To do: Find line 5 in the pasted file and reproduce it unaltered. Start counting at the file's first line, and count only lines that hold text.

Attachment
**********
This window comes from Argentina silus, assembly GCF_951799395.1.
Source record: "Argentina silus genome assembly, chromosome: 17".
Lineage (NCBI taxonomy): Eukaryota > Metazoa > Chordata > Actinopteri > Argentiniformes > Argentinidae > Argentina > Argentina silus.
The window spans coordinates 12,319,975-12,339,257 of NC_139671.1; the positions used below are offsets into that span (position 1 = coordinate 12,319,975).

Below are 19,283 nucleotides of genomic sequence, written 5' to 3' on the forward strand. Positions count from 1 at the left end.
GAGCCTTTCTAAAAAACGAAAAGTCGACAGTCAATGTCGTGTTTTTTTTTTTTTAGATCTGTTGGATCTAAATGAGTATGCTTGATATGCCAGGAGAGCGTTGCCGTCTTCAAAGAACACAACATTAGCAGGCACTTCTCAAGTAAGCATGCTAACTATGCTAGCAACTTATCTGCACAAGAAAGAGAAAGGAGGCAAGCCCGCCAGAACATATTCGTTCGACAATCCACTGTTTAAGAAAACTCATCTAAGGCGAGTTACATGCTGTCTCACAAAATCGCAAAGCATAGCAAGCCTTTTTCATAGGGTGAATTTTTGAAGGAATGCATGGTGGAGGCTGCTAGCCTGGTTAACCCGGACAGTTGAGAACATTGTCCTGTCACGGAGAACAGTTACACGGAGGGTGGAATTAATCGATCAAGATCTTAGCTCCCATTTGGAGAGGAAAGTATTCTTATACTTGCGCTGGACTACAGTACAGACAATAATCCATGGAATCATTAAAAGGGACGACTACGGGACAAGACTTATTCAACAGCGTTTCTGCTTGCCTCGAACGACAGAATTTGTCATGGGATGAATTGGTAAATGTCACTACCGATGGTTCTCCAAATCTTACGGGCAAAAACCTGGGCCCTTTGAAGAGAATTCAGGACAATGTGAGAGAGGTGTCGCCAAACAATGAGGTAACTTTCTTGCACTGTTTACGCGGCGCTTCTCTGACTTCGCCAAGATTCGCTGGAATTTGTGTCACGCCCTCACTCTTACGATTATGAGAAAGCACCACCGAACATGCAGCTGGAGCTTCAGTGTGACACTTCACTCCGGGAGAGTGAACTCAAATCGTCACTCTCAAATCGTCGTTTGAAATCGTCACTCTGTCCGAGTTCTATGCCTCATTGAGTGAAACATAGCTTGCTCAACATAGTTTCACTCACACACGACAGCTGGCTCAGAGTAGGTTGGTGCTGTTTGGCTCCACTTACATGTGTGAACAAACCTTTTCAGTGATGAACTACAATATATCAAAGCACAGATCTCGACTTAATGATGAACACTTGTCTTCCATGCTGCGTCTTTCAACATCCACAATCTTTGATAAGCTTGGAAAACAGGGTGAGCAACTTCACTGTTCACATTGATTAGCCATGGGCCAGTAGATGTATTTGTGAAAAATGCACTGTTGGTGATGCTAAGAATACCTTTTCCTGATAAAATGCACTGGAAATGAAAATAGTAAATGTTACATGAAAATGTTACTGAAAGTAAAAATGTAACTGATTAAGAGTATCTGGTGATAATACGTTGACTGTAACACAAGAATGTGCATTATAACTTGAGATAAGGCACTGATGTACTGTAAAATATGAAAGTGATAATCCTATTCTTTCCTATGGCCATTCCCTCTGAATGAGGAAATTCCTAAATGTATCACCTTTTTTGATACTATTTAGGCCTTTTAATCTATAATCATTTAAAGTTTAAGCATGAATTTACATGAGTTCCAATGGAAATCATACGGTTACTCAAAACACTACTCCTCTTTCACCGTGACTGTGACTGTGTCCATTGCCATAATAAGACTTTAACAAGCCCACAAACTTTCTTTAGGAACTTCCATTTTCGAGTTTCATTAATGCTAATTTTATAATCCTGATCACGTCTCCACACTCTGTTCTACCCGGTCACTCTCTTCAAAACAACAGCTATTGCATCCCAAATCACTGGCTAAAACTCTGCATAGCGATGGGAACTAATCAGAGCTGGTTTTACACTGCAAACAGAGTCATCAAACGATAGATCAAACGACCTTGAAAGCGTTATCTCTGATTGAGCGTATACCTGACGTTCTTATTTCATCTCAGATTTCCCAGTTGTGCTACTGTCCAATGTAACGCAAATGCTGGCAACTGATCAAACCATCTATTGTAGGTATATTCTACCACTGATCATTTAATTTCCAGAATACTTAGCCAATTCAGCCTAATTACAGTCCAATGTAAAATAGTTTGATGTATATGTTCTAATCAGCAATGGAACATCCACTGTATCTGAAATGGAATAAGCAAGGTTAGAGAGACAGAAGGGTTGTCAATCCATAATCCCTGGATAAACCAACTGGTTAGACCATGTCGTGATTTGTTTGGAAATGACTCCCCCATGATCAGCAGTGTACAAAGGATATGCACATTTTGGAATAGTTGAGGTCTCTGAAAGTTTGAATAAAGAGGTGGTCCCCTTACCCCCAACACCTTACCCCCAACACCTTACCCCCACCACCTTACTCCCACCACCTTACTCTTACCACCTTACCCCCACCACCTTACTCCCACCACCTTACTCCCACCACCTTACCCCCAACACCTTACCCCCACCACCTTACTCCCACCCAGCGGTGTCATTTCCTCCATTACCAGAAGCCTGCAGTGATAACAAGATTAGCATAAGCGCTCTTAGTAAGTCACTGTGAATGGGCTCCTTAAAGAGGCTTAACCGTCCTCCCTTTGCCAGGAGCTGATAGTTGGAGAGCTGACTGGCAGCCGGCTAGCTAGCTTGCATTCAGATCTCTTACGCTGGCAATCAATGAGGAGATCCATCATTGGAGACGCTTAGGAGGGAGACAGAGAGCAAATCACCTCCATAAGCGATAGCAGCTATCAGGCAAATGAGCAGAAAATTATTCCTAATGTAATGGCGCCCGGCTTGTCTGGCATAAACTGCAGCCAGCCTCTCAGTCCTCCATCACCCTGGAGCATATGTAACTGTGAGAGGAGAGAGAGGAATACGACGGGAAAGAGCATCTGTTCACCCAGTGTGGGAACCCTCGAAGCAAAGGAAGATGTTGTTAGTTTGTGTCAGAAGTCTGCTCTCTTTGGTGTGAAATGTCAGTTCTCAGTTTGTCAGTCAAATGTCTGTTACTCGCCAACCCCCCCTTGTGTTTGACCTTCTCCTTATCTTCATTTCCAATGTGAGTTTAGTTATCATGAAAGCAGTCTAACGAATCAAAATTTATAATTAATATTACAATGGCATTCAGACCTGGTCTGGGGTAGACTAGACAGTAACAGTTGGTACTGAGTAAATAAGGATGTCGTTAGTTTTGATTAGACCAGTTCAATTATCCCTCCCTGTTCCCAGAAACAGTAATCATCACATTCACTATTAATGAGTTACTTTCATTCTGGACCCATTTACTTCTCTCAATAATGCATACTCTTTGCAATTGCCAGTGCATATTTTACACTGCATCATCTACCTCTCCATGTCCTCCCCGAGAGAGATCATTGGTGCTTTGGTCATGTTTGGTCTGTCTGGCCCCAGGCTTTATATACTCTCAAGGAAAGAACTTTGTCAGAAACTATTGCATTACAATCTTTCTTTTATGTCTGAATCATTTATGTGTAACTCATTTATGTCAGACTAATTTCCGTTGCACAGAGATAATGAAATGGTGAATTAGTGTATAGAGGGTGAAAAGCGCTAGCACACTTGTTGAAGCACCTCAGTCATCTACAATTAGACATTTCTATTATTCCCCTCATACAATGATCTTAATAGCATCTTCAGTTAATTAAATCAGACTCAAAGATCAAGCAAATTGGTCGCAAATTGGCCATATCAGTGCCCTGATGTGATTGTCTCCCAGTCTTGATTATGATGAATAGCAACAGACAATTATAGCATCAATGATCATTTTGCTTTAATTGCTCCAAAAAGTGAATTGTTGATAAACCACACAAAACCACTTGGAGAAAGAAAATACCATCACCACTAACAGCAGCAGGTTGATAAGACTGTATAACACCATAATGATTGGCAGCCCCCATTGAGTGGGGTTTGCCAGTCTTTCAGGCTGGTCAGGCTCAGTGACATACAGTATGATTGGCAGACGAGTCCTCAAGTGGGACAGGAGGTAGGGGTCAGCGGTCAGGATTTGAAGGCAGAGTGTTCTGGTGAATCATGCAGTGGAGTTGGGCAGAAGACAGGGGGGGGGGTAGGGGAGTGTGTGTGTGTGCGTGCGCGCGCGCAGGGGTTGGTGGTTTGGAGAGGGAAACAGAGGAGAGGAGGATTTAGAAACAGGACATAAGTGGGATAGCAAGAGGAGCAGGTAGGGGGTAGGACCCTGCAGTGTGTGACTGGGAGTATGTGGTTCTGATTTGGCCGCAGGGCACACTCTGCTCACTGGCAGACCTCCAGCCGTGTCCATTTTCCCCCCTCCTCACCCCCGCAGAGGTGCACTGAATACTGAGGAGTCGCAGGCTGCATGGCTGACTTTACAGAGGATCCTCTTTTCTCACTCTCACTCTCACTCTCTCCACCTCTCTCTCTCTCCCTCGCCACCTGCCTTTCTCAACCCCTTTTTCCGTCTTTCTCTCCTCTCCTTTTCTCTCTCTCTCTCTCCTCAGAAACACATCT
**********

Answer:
Below are 19,283 nucleotides of genomic sequence, written 5' to 3' on the forward strand. Positions count from 1 at the left end.